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Senior Citizen Politics

Increasing Medicare Age of Eligibility May Not Be Off Table but Chances of Approval Look Dim

White House does not support statement by Sen. Durbin that issue is not on the table

Dec. 14, 2012 – Yesterday, the Associated Press reported that increasing the eligibility age for Medicare was no longer part of the budget negotiations with Republicans. This good news for older Americans not yet age 65 did not hold up, however, as McClatchy Newspapers report today that the White House will not confirm the measure is off the table in talks aimed at avoiding the fiscal cliff.

“Sen. Richard Durbin, D-Ill., said Thursday that the Obama administration had assured him that the eligibility age ‘is no longer one of the items being considered by the White House,’” wrote McClatchy reporter Tony Pugh.

 “But White House spokesman Jay Carney walked back Durbin’s comments, saying, “We’re not going to engage in hypotheticals about what a package would look like tomorrow on the spending cut side, negotiated with the Republicans.”


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He also reported that in an interview with ABC’s Barbara Walters that will be broadcast Friday night, Obama said it wasn’t clear that a higher eligibility age “saves a lot of money. But what I’ve said is, let’s look at every avenue.”

Sen. Durbin said he did not get the information directly from the president or the White House. But he is regularly apprised of the status of negotiations, reports the AP. (AP story by Andrew Taylor)

Increasing the Medicare age for eligibility has long been a favorite issue for many Republicans. It was also included in the budget proposal  last year that was presented by House of Representatives Budget Committee Chairman Paul Ryan, a Wisconsin Republican, who became the GOP vice presidential nominee.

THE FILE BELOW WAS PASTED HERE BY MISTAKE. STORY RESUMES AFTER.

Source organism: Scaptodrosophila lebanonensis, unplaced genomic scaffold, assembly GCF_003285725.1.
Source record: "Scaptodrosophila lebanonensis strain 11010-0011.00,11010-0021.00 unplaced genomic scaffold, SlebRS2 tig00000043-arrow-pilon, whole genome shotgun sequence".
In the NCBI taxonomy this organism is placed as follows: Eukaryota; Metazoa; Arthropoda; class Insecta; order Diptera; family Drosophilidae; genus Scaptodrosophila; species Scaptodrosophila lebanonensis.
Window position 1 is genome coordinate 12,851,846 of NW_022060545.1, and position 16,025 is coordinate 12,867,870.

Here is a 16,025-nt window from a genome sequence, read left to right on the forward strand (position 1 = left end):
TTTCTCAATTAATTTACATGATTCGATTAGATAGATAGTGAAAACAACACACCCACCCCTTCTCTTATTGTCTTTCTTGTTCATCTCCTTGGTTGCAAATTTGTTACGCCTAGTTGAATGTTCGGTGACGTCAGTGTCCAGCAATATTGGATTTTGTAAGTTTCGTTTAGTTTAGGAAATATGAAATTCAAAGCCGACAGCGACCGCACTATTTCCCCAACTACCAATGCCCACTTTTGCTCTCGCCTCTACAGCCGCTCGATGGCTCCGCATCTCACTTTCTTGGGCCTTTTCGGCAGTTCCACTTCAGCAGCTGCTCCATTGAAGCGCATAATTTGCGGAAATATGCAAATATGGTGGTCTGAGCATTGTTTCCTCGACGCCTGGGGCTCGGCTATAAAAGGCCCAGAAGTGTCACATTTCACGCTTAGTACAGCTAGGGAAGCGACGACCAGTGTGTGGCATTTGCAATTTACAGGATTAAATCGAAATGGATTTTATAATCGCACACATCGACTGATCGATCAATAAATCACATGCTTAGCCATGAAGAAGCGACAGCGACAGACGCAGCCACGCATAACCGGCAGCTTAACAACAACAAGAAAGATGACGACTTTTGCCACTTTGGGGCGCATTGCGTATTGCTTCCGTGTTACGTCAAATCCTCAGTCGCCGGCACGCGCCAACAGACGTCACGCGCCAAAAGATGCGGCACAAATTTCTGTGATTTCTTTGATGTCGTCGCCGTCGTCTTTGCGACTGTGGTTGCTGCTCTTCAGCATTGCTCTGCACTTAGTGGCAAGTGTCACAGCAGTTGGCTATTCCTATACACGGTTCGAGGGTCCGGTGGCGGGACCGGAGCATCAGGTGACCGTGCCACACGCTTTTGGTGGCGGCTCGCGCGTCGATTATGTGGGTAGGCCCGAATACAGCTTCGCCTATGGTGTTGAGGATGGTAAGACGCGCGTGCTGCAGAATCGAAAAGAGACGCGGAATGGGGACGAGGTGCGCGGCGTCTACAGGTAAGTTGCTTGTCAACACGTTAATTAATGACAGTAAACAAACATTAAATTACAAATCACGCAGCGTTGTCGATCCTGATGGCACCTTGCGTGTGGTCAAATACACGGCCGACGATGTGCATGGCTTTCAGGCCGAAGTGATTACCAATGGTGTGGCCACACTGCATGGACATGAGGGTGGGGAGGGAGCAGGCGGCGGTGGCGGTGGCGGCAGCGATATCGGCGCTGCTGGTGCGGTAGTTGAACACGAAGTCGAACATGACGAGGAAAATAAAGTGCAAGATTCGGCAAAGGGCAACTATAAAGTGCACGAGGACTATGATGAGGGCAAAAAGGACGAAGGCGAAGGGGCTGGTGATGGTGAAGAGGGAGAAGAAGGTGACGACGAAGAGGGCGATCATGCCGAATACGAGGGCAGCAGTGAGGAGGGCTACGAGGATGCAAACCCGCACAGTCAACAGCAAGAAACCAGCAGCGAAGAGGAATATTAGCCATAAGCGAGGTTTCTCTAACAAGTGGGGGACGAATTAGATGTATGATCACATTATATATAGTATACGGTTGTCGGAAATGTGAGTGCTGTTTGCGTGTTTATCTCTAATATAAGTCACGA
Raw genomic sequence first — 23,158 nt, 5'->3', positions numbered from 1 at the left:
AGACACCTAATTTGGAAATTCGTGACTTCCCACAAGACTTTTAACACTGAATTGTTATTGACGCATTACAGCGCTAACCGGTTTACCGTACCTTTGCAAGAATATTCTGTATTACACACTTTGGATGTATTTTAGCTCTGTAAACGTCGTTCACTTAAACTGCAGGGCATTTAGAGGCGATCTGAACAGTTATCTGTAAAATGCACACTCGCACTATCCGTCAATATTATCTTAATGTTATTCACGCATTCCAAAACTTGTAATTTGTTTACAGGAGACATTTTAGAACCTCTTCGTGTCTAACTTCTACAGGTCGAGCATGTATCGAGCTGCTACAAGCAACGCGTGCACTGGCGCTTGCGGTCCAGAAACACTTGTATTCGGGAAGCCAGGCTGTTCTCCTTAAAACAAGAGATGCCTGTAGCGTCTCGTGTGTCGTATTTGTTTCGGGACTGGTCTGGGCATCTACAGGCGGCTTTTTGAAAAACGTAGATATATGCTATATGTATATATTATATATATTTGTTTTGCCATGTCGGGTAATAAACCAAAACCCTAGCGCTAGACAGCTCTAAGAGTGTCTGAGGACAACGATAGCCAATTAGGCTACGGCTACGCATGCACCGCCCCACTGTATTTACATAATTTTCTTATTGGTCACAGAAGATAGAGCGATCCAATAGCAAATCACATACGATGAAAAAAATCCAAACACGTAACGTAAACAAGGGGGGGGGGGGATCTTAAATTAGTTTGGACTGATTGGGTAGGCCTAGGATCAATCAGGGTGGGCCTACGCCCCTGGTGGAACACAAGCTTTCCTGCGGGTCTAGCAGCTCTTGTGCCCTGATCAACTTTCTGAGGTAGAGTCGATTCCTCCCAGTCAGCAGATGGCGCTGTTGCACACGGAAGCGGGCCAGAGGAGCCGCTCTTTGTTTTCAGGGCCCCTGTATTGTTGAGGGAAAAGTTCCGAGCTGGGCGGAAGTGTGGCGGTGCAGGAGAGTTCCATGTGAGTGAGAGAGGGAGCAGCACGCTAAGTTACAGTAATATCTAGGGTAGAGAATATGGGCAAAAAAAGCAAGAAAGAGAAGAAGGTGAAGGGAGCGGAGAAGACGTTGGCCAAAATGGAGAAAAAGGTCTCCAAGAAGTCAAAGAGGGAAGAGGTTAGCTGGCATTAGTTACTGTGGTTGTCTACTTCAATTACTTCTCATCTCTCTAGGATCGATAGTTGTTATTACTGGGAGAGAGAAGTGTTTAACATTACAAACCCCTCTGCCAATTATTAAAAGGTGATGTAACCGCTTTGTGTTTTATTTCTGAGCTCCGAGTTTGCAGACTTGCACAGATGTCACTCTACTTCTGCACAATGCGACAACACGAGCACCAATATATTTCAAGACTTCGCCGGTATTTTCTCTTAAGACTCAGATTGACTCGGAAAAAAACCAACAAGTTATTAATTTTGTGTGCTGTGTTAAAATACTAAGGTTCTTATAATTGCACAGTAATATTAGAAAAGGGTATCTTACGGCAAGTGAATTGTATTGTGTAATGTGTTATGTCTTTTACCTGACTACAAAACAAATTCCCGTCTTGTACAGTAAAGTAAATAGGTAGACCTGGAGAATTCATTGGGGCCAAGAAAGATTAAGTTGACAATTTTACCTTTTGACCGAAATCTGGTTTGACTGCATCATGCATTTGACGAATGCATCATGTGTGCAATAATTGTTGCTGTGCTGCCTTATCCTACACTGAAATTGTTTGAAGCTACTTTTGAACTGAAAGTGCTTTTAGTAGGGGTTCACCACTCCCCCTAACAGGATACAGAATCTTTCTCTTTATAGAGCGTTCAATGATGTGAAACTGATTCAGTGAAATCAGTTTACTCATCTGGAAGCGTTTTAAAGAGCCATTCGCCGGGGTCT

The move, however, may not be as helpful to the budget as many assume, say Democrats.

“The Congressional Budget Office estimates that slowly hiking Medicare’s eligibility age by two months a year – from age 65 in 2014 to age 67 in 2027 – would cut program spending by $148 billion over the next decade. But it also would lead non-Medicare health expenditures to increase, lowering the overall federal savings to $113 billion, the CBO found,” according to McClatchy’s Pugh.

The Democrats also point to a report by the Kaiser Family Foundation that says that if the eligibility age went from 65 to 67 in a year, costs to states and the private sector would be nearly twice as large as the federal savings: $11.4 billion versus $5.7 billion.

House Democrats, too, are lining up behind Minority Leader Nancy Pelosi (D-Calif.) against increasing Medicare's eligibility age as part of a year-end tax-and-spending package, according to a report yesterday in The Hill.

Pelosi rejected raising Medicare's eligibility age in an op-ed published Tuesday in USA Today, then doubled down on that position Wednesday. "We want what happens to be fair," she said in an interview on CBS's "This Morning" program. "And one of the things that we object to is raising the Medicare age" (Lillis, 12/12).

So, the topic may not be “off the table,” yet, but it is looking increasingly less likely that it is an idea that many Democrats will support.

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